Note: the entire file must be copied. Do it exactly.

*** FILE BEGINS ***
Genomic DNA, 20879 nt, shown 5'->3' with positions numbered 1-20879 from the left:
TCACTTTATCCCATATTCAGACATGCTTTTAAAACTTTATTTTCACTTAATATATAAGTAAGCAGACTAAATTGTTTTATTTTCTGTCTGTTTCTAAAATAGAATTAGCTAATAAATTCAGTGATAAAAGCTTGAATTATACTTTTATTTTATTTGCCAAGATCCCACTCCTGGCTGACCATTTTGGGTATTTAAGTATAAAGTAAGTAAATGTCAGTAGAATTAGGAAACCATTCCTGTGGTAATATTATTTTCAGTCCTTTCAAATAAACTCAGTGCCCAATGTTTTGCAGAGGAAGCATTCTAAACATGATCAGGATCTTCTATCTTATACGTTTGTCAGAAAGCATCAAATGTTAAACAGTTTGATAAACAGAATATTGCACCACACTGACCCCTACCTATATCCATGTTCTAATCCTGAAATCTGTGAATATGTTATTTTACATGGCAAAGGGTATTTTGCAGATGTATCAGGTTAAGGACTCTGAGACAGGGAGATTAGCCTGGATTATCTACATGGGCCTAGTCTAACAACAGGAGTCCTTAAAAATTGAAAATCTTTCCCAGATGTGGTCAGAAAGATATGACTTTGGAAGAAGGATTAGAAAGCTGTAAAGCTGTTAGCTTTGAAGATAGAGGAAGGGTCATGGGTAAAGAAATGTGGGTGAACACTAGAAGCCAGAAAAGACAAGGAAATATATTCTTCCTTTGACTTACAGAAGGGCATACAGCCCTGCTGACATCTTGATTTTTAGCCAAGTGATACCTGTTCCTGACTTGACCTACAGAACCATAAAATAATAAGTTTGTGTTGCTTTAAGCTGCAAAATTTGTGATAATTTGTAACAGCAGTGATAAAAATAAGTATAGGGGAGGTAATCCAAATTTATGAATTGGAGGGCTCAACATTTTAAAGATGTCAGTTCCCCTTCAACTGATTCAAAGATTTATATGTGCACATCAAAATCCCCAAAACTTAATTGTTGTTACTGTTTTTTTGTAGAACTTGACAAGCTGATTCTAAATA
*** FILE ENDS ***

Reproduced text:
Genomic DNA, 20879 nt, shown 5'->3' with positions numbered 1-20879 from the left:
TCACTTTATCCCATATTCAGACATGCTTTTAAAACTTTATTTTCACTTAATATATAAGTAAGCAGACTAAATTGTTTTATTTTCTGTCTGTTTCTAAAATAGAATTAGCTAATAAATTCAGTGATAAAAGCTTGAATTATACTTTTATTTTATTTGCCAAGATCCCACTCCTGGCTGACCATTTTGGGTATTTAAGTATAAAGTAAGTAAATGTCAGTAGAATTAGGAAACCATTCCTGTGGTAATATTATTTTCAGTCCTTTCAAATAAACTCAGTGCCCAATGTTTTGCAGAGGAAGCATTCTAAACATGATCAGGATCTTCTATCTTATACGTTTGTCAGAAAGCATCAAATGTTAAACAGTTTGATAAACAGAATATTGCACCACACTGACCCCTACCTATATCCATGTTCTAATCCTGAAATCTGTGAATATGTTATTTTACATGGCAAAGGGTATTTTGCAGATGTATCAGGTTAAGGACTCTGAGACAGGGAGATTAGCCTGGATTATCTACATGGGCCTAGTCTAACAACAGGAGTCCTTAAAAATTGAAAATCTTTCCCAGATGTGGTCAGAAAGATATGACTTTGGAAGAAGGATTAGAAAGCTGTAAAGCTGTTAGCTTTGAAGATAGAGGAAGGGTCATGGGTAAAGAAATGTGGGTGAACACTAGAAGCCAGAAAAGACAAGGAAATATATTCTTCCTTTGACTTACAGAAGGGCATACAGCCCTGCTGACATCTTGATTTTTAGCCAAGTGATACCTGTTCCTGACTTGACCTACAGAACCATAAAATAATAAGTTTGTGTTGCTTTAAGCTGCAAAATTTGTGATAATTTGTAACAGCAGTGATAAAAATAAGTATAGGGGAGGTAATCCAAATTTATGAATTGGAGGGCTCAACATTTTAAAGATGTCAGTTCCCCTTCAACTGATTCAAAGATTTATATGTGCACATCAAAATCCCCAAAACTTAATTGTTGTTACTGTTTTTTTGTAGAACTTGACAAGCTGATTCTAAATA